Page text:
In a decision just issued in the SDNY, the Court has denied Dannon’s motion for a preliminary injunction enjoining Chobani’s from advertising that Chobani's kids' drinkable yogurt product, "Gimmies Milkshakes" contains "33% less sugar than the leading kids' drinkable yogurt," a reference to Dannon's "Danimals Smoothies" product. Although the Court found that Dannon was likely to succeed on the merits of its Lanham Act and state false advertising claims against Chobani, it also found that Dannon was not irreparably harmed by Chobani’s claims.
In determining that Dannon had a likelihood of success on the merits, the Court found that Chobani’s claim was misleading because consumers would not understand that Chobani’s claim was not based on a serving to serving comparison of the two products. In fact, a single serving of Gimmies does not have 33% less sugar than a single serving of Danimals, no matter the flavor. Chobani had defended the truthfulness of claim based on a more complicated comparison of the products, which it explained in footnote disclosures. However, the Court found that those disclosures were too complicated to work: they required the consumer to do averaging, rounding and other mathematical calculations to figure out the basis for Chobani’s 33% less sugar claim. Dannon’s expert argued that consumers -- even if the unlikely event that they saw the footnote disclosures -- would not do such calculations and would not understand that the basis for Chobani’s 33% less sugar claim.
In determining that Dannon had a likelihood of success on the merits, the Court rejected Chobani’s argument that because its claim complied with FTC and FDA regulations, it could not be the predicate for a Lanham Act claim. Citing the Supreme Court’s POM Wonderful decision (oft-cited in this blog), the Court noted that “[r]egulatory compliance does not automatically negate Lanham Act liability.” Moreover, the Court was not persuaded that Chobani’s claim did in fact comply with applicable regulations. “While the Court concedes — as others have before it — that [the FDA nutrient content] regulation is not exactly a model of clarity….it seems clear enough that it does not authorize Chobani to label its product as it did.”
Ultimately, the Court found, “common sense must prevail[:] a parent walking down the dairy aisle in a grocery store, possibly with a child or two in tow, is not likely to study with great diligence the contents of a complicated product package, searching for and making sense of fine-print disclosures in asterisked footnotes, and looking for flavors other the one(s) s/he wishes to buy (which may or may not be on the shelf) in order to perform multiple mathematical calculations — all in order to confirm the truth or falsity of a claim that is of dubious veracity, and that could easily have been replaced with the simple and truthful statement, "My product has less sugar per ounce than his product." Nor does the law expect this of the reasonable consumer. With yogurt or any other product, plain vanilla ads and labels tend to work best.”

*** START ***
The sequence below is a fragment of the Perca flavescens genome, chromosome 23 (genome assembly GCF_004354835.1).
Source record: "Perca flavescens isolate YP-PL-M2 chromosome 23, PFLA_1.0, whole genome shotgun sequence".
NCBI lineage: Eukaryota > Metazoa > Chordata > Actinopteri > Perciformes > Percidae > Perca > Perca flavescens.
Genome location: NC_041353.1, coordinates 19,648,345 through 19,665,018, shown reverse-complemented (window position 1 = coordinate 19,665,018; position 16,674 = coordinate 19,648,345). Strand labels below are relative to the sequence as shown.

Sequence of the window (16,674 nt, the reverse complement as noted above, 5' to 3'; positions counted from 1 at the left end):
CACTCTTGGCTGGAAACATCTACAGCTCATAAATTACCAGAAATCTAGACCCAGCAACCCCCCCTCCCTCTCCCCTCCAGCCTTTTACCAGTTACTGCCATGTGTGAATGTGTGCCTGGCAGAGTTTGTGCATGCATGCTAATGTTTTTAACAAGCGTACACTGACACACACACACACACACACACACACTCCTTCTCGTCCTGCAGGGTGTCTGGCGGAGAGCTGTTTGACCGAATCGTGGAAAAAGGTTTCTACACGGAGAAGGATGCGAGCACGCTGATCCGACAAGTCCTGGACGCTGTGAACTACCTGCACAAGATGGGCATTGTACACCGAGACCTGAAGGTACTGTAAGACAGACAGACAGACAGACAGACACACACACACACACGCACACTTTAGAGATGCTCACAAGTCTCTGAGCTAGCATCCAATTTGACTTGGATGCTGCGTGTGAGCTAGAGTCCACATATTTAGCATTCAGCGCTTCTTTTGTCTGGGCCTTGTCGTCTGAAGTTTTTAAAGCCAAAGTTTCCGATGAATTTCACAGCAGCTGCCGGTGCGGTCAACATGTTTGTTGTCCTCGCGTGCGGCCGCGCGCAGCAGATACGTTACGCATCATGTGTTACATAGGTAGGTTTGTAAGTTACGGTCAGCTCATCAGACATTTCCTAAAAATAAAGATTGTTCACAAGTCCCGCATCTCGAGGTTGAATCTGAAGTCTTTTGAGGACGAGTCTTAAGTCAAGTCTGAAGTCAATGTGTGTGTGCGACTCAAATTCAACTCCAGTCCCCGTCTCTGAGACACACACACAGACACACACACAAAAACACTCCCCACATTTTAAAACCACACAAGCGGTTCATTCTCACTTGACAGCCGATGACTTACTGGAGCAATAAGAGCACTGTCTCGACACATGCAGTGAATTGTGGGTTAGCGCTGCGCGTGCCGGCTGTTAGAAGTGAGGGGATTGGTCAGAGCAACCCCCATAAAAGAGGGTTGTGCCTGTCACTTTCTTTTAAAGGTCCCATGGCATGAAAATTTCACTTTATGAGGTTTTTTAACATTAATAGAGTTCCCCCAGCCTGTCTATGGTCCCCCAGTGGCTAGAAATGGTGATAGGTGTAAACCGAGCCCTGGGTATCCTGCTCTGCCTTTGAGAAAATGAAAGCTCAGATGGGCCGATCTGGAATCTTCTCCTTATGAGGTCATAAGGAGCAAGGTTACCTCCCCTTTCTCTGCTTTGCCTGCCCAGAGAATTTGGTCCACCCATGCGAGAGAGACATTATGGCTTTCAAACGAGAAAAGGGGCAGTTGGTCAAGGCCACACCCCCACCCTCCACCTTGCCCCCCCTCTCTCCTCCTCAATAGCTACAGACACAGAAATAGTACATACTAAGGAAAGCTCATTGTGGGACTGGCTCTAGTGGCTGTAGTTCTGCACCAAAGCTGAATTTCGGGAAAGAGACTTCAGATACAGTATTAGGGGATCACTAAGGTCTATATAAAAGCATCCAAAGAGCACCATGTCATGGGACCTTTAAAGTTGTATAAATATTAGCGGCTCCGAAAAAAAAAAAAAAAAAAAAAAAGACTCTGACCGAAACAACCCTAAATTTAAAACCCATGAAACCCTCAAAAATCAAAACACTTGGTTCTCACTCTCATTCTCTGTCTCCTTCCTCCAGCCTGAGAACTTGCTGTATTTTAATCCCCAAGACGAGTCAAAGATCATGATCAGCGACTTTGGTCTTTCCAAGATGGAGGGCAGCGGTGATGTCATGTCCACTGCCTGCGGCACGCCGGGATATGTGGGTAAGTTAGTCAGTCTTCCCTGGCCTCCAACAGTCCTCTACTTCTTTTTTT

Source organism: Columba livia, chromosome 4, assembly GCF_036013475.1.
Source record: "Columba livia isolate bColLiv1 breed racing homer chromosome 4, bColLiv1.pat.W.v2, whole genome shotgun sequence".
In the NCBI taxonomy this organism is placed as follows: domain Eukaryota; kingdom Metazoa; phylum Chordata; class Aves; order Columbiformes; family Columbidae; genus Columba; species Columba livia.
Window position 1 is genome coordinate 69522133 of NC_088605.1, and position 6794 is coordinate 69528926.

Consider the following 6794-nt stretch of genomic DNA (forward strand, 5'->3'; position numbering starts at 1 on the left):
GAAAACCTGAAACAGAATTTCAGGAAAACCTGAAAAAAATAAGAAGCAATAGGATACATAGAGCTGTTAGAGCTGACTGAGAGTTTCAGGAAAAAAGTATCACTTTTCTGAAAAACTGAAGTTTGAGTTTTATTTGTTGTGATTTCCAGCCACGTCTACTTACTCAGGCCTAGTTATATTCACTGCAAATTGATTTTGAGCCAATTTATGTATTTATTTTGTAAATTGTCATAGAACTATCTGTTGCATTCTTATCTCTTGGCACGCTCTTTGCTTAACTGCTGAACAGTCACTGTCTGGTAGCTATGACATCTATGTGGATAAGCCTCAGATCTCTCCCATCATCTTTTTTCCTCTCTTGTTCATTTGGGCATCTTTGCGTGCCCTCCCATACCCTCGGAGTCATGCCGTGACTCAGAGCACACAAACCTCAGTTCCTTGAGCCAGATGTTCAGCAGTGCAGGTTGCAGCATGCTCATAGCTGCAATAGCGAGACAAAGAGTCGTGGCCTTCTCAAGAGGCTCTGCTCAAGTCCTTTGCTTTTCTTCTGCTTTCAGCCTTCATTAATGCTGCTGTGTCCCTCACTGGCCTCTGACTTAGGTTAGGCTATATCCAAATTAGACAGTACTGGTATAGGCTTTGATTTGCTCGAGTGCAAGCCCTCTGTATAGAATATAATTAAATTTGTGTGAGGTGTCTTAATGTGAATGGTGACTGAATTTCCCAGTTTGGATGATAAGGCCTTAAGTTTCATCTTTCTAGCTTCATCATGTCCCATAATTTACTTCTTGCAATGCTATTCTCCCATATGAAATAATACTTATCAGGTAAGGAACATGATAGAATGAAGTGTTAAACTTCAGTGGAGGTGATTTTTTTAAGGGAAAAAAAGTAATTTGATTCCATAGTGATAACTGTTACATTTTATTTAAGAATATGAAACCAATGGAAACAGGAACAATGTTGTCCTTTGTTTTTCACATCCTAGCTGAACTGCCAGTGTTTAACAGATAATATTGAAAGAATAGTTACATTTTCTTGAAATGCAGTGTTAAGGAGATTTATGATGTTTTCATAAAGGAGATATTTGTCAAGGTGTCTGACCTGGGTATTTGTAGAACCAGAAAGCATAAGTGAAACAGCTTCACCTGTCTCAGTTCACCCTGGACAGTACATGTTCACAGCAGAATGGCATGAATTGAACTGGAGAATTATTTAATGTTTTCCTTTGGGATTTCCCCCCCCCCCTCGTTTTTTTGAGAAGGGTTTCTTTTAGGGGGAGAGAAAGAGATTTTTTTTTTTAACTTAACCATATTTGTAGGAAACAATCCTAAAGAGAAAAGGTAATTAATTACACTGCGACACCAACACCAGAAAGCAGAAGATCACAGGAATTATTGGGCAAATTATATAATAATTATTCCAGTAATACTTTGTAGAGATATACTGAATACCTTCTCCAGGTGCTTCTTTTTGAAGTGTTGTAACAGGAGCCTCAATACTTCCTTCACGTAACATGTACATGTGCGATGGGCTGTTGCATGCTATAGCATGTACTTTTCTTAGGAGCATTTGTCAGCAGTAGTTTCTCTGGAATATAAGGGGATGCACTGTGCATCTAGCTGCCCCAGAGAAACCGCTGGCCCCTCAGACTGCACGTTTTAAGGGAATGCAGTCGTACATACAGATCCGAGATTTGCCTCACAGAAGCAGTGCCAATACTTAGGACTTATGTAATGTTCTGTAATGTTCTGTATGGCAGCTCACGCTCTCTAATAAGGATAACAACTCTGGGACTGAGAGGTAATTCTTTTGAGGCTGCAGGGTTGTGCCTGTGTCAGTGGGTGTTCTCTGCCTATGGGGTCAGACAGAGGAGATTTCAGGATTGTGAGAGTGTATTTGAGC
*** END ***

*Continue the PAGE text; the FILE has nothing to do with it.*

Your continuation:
However, although the Court found Chobani’s claim misleading, it was not persuaded by Dannon that the claim caused it considerable harm which, Dannon argued, would continue absent a preliminary injunction. Dannon had argued that, in addition to lost sales, Chobani's falsely claiming that its product had 33% less sugar than Dannon's would cause existing consumers to reconsider their loyalty to Dannon, thereby harming its customer goodwill, and that Chobani would capture prospective customers who might otherwise have belonged to Dannon.
Rejecting these arguments, the Court found that “[t]he evidence presented at the preliminary injunction hearing indicates that Danimals' share of the overall yogurt market improved, and that Danimals itself had its second-best ever market share in its product class, during the month when Gimmies came to market.” The Court also found that it was “pure conjecture that Dannon lost sales as a result of Chobani's misleading "33% less sugar" claim on the Gimmies packaging.”
Perhaps most damning for Dannon’s claim of irreparable injury was “the revelation that it has been selling Danimals in stale packaging that overstates the sugar content of its product. Dannon argues that its use of outdated and erroneous packaging harms no one but itself, because it is not revealing that it has reduced the sugar content of three of its flavors, which should appeal to consumers. But it cannot be the case that Dannon's reputation depends upon the promotion of its products as having less sugar when the company is willing to sell its products in packaging that says they have more sugar than they actually do.”
While the Court found that Dannon could not support its claim of irreparable injury based on the factual record before it, it was also persuaded by Chobani’s arguments that it would be significantly injured if forced to sticker or recall its products from the stores. Plus, the fact that Chobani had already started selling reformulated versions of two flavors in newly labeled packaging, means that “consumers will receive accurate information relating to the sugar content of those products.” Thus, the Court concluded, “there is no exigency that requires the Court to take the extraordinary step of issuing a preliminary injunction.”